Wapienie glonowe i rodolity z piaskowców ciężkowickich jednostki śląskiej w Karpatach

Stanisław Leszczyński


Algal limestones and rhodolites from Ciężkowice sandstones of the Silesian Unit (Polish Carpathians)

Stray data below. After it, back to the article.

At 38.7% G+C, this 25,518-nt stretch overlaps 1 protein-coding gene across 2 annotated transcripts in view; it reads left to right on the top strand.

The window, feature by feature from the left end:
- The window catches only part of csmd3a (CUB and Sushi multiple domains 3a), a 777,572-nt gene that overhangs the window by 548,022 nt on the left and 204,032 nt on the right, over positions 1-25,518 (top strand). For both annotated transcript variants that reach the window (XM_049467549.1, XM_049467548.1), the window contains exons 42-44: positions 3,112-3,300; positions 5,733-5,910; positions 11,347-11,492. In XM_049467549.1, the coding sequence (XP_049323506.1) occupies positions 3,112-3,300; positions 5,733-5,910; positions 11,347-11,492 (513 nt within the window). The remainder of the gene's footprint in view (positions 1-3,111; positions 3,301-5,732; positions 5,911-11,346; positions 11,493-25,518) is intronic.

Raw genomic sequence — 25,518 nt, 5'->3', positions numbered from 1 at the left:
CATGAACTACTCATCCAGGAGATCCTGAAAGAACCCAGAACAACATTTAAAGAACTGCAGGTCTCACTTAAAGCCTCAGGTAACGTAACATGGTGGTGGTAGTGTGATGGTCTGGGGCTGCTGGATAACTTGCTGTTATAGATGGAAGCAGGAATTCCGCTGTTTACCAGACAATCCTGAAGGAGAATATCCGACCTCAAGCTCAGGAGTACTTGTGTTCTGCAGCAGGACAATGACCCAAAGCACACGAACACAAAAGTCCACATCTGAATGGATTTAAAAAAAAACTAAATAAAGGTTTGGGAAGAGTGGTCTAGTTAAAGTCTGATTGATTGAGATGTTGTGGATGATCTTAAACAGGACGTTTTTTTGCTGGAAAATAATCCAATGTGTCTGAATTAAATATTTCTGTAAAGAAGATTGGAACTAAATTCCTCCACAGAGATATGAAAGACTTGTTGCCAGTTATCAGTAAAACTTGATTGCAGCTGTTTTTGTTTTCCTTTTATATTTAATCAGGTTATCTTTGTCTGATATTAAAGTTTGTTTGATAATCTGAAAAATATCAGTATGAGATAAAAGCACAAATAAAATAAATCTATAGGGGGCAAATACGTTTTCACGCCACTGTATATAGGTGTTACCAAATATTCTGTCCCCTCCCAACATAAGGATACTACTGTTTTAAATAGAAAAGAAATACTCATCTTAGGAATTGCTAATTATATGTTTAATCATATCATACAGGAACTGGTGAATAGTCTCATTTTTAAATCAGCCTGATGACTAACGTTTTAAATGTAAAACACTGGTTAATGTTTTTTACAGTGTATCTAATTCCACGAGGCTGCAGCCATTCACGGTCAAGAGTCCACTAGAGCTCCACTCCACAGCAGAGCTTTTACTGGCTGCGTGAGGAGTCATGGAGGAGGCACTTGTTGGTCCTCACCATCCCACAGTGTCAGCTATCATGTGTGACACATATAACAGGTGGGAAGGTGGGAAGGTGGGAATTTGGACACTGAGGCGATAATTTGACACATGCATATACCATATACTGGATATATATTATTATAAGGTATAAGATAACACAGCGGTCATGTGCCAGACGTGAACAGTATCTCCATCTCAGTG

Much of the Carpathian flysch was deposited in internal parts of sedimentary basins. The record of previous marginal sediments of -the flysch basins have been preserved as clastic fragments which are penecontemporaneous with deposition of flysch. Such clasts provide informations concerning the composition of shorelines of flysch seas. Especially interesting in this aspect are limestone clasts. Commonly they ere rich in organic remains which point to a differentiated character of biocoenoses of the shores. This work deals with clastic fragments of algal limestones and rhodolites from the Ciężkowice sandstones. The Ciężkowice sandstones of the Silesian Unit represent a coarse grained lithofacies of Paleocene and Lower Eocene (Fig. 1). These sandstones occur as lenslike bodies superimposed one upon another within variegated shales. In geologic literature such bodies are called “horizons”. A considerable part of sandstones is made up of microconglomerates (the diameters of pebbles range from 2—50 mm). The conglomerates are chiefly oligomictic (quartz conglomerates). Polymictic conglomerates and pebbly mudstones are not so abundant. The sandstones have mainly a character of fluxoturbidites (sensu Carter, 1975, p. 172). The clastic material was derived from various parts of the silesian cordillera. The algal limestones and rhodoli They are found in the III and II horizons of the Ciężkowice sandstones (Fig. 1). The places in which the algal limestones and individual rhodolites occur are shown in Fiig. 2. The algal limestones are represented by the biosparites and biomicrites. The biosparites occur chiefly as well rounded pebbles. They consist mainly of coralline algae. They also contain foraminifers, echinoid spines, echinodermal plates, fragments of bryozoan colonies, molluscan fragments, worm tubes, and unidentified organic remains (Pl. I, Fig. 4, 5). The following algal genera have been identified: Lithothamnium, Mesophyllum. (Pl. II, Fig. 3, 4), Lithophyllum, and rarely Archaeolithothamnium. The forainifers are belonging to suborders: Rotaliina (among them there are — Discocyclina, and Asterocyclina), Textuilariina, and rarely Miliolina. In the biosparites the detrital fragments are well sorted. Among such fragments there are the rhodolites up to 5 cm diameter. These rhodolites have mainly ellipsoidal shape. Discoidal, and spheroidal rhodolites are rare. In cross section the rhodolites show columnar and laminar structure (Pl. I, Fig. 3). The majority of rhodolites belong to the group eipiphyte (Maslov, 1962). All rhodolites show bores of lithophages. The rhodolites are made up chiefly of the following algal genera: Archaeolithothamnium (Pl. II, Fig. 2), Lithothamnium (Pl. I, Fig. 2), and Mesophyllum. Lithophyllum is very rare (Bl. II, Fig. 1). Among encrusting organisms there are algae of the family Squamariaceae (Pl. I, fig. 1), foraminifers, serpulid worms, and bryozoans. Biomicrites contain the detritus similar to that of the biosparites. This detritus is chaotically distributed in the micrite mass (Pl. Ill, Fig. 1, 2, 3, 4). The rhodolites are here very rare. These biomicrites correspond to wackstones of Dunham (1962). They contain a group of algae similar to those from biosparites. Among the foraminifers Paleogene Globigerinidae are very numerous. Individual rhodolites occurring in the Ciężkowice sandstones have a size range of 0,5 to 10 cm, whereby the spheroidal and ellipsoidal forms are dominant (Pl. IV, Fig. 5, 6). The individual rhodolites have chiefly laminar and columnar internal structures (Pl. IV, Fig. 3, 4). There are epiphytic anjd hermophytic rhodolites (Maslov, 1962). Such rhodolites are formed by coralline algae of the genera: Archaeolithothamnium, Lithothamnium (Pl. IV, Fig. 1, 2), and Mesophyllum. Among encrusting organisms there are algae of the family Squamariaceae, foraminifers, bryozoans and serpulids. Some of the rhodolites show borings of lithophages. The material filling these borings contain abundant Globigerina which are similar to those occurring in the biomicrites discussed. The algal limestones as well as the rhodolites are of Middle Paleocene — Lower Eocene age. Individual rhodolites appear to be contemporaneous with deposition of the Ciężkowice sandstones. The algail limestones may be slightly Older. The assemblage of organisms which occur in the algal limestones and in the individual rhodolites was a part of the biocoenoses of the marginal zones of the Silesian trough. The algae which made up the rhodolites in biosparites are characteristic of the neritic zones. High degree of sorting of the bisparites and the predominance of rhodolites showing spheroidal and ellipsoidal shapes indicate a high energy environment (cf. Bosence, 1976; Bosellini, Ginsburg, 1971). The presence of Globigerina suggest that the biomicrites were derived from areas situated further off the shores. The texture of biomicrites point to low energy environment. The mode of occurrences of individual rhodolites in the Ciężkowice sandstones indicates that these rhodolites have been redeposited from the shoreis of the Silesian trough. The occurence of well rounded pebbles of ailgal limestones in Ciężkowice sandstones points to positive tectonic movement of the shores bordering the silesian basin, whereby the nearshore sediments were rised above the sea level and subject to erosion. These tectonic movements and erosion took place during Uppermost Paleocence and Lower Eocene.

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